Countdown 1945: The Extraordinary Story of the Atomic Bomb and the 116 Days That Changed the World

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Countdown 1945: The Extraordinary Story of the Atomic Bomb and the 116 Days That Changed the World
Title Countdown 1945: The Extraordinary Story of the Atomic Bomb and the 116 Days That Changed the World
Author
Publisher Avid Reader Press / Simon & Schuster
Release DateJune 9, 2020
Category History
Total Pages 320 pages
ISBN 978-1982143343
Book Rating 5 out of 5 from 4426 reviews
Language EN, ES, BE, DA ,DE , NL and FR
Book Review & Summary:

#1 NATIONAL BESTSELLER * “Riveting.” —The New York Times * “Propulsive.” —Time * “Reads like a tense thriller.” —The Washington Post * “The book is deservedly the nonfiction blockbuster of the season.” —The Wall Street Journal From Chris Wallace, the veteran journalist and anchor of Fox News Sunday, comes an electrifying behind-the-scenes account of the 116 days leading up to the American attack on Hiroshima. April 12, 1945: After years of bloody conflict in Europe and the Pacific, America is stunned by news of President Franklin D. Roosevelt’s death. In an instant, Vice President Harry Truman, who has been kept out of war planning and knows nothing of the top-secret Manhattan Project to develop the world’s first atomic bomb, must assume command of a nation at war on multiple continents—and confront one of the most consequential decisions in history. Countdown 1945 tells the gripping true story of the turbulent days, weeks, and months to follow, leading up to August 6, 1945, when Truman gives the order to drop the bomb on Hiroshima. In Countdown 1945, Chris Wallace, the veteran journalist and anchor of Fox News Sunday, takes readers inside the minds of the iconic and elusive figures who join the quest for the bomb, each for different reasons: the legendary Albert Einstein, who eventually calls his vocal support for the atomic bomb “the one great mistake in my life”; lead researcher J. Robert “Oppie” Oppenheimer and the Soviet spies who secretly infiltrate his team; the fiercely competitive pilots of the plane selected to drop the bomb; and many more. Perhaps most of all, Countdown 1945 is the story of an untested new president confronting a decision that he knows will change the world forever. Truman’s journey during these 116 days is a story of high drama: from the shock of learning of the bomb’s existence, to the conflicting advice he receives from generals like Dwight D. Eisenhower and George Marshall, to wrestling with the devastating carnage that will result if he gives the order to use America’s first weapon of mass destruction. But Countdown 1945 is more than a book about the atomic bomb. It’s also an unforgettable account of the lives of ordinary American and Japanese civilians in wartime—from “Calutron Girls” like Ruth Sisson in Oak Ridge, Tennessee, to ten-year-old Hiroshima resident Hideko Tamura, who survives the blast at ground zero but loses her mother and later immigrates to the United States, where she lives to this day—as well as American soldiers fighting in the Pacific, waiting in fear for the order to launch a possible invasion of Japan. Told with vigor, intelligence, and humanity, Countdown 1945 is the definitive account of one of the most significant moments in history.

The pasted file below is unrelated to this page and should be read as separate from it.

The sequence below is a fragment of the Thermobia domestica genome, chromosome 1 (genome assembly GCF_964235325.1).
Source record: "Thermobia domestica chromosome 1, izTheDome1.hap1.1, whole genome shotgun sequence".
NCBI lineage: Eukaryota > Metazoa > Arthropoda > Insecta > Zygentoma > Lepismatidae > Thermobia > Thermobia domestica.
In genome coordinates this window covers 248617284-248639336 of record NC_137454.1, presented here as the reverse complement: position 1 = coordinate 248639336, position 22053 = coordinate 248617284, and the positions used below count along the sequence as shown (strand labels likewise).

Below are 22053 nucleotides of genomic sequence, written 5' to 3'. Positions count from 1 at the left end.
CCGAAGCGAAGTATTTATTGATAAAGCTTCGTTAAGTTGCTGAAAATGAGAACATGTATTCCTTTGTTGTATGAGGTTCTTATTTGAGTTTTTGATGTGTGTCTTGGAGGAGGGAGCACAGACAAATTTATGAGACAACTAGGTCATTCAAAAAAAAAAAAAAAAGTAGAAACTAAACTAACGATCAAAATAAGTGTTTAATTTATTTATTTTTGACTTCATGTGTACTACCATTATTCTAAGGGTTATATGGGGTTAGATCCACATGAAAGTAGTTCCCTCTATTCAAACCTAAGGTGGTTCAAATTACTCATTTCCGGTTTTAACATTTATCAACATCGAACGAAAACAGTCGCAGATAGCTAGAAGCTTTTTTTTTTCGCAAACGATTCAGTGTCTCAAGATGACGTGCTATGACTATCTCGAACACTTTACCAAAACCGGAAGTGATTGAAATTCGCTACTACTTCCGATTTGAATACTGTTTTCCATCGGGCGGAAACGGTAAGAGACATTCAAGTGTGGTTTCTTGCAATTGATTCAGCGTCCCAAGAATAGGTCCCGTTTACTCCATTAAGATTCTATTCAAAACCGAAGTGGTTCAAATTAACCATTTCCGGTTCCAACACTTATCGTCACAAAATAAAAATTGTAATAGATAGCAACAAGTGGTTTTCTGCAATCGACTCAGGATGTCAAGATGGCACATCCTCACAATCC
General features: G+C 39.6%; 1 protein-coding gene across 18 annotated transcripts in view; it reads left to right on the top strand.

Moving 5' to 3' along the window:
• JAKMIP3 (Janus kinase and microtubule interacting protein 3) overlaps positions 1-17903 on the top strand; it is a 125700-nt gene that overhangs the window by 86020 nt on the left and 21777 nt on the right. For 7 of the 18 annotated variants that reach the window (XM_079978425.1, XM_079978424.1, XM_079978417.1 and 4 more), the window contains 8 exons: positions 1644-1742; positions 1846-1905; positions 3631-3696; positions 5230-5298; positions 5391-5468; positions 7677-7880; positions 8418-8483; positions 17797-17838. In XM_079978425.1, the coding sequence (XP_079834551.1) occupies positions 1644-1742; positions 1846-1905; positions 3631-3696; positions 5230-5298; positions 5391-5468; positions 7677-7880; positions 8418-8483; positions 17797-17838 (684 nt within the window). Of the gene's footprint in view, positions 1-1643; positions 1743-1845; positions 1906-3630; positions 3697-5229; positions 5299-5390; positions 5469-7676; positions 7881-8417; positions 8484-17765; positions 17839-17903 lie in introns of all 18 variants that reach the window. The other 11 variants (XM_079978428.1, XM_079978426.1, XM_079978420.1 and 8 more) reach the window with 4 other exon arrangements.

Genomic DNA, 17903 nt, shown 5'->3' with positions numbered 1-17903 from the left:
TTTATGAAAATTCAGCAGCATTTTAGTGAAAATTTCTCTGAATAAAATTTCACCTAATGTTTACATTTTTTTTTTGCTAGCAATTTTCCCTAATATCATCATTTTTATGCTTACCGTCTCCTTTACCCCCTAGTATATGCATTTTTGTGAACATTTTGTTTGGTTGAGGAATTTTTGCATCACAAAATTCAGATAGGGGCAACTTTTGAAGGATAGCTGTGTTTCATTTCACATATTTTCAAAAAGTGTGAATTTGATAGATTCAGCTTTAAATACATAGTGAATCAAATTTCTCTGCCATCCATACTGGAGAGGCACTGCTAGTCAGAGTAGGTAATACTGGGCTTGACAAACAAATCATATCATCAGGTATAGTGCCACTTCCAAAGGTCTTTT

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Countdown 1945 by Chris Wallace

Title Countdown 1945
Author Chris Wallace
Publisher Simon and Schuster
Release Date 2021-05-11
Category History
Total Pages 320
ISBN 9781982143350
Language English, Spanish, and French
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Book Summary:

The #1 national bestselling “riveting” (The New York Times), “propulsive” (Time) behind-the-scenes account “that reads like a tense thriller” (The Washington Post) of the 116 days leading up to the American attack on Hiroshima by veteran journalist and anchor of Fox News Sunday, Chris Wallace. April 12, 1945: After years of bloody conflict in Europe and the Pacific, America is stunned by news of President Franklin D. Roosevelt’s death. In an instant, Vice President Harry Truman, who has been kept out of war planning and knows nothing of the top-secret Manhattan Project to develop the world’s first atomic bomb, must assume command of a nation at war on multiple continents—and confront one of the most consequential decisions in history. Countdown 1945 tells the gripping true story of the turbulent days, weeks, and months to follow, leading up to August 6, 1945, when Truman gives the order to drop the bomb on Hiroshima. In Countdown 1945, Chris Wallace, the veteran journalist and anchor of Fox News Sunday, takes readers inside the minds of the iconic and elusive figures who join the quest for the bomb, each for different reasons: the legendary Albert Einstein, who eventually calls his vocal support for the atomic bomb “the one great mistake in my life”; lead researcher J. Robert “Oppie” Oppenheimer and the Soviet spies who secretly infiltrate his team; the fiercely competitive pilots of the plane selected to drop the bomb; and many more. Perhaps most of all, Countdown 1945 is the story of an untested new president confronting a decision that he knows will change the world forever. But more than a book about the atomic bomb, Countdown 1945 is also an unforgettable account of the lives of ordinary American and Japanese civilians in wartime—from “Calutron Girls” like Ruth Sisson in Oak Ridge, Tennessee, to ten-year-old Hiroshima resident Hideko Tamura, who survives the blast at ground zero but loses her mother and later immigrates to the United States, where she lives to this day—as well as American soldiers fighting in the Pacific, waiting in fear for the order to launch a possible invasion of Japan. Told with vigor, intelligence, and humanity, Countdown 1945 is the definitive account of one of the most significant moments in history.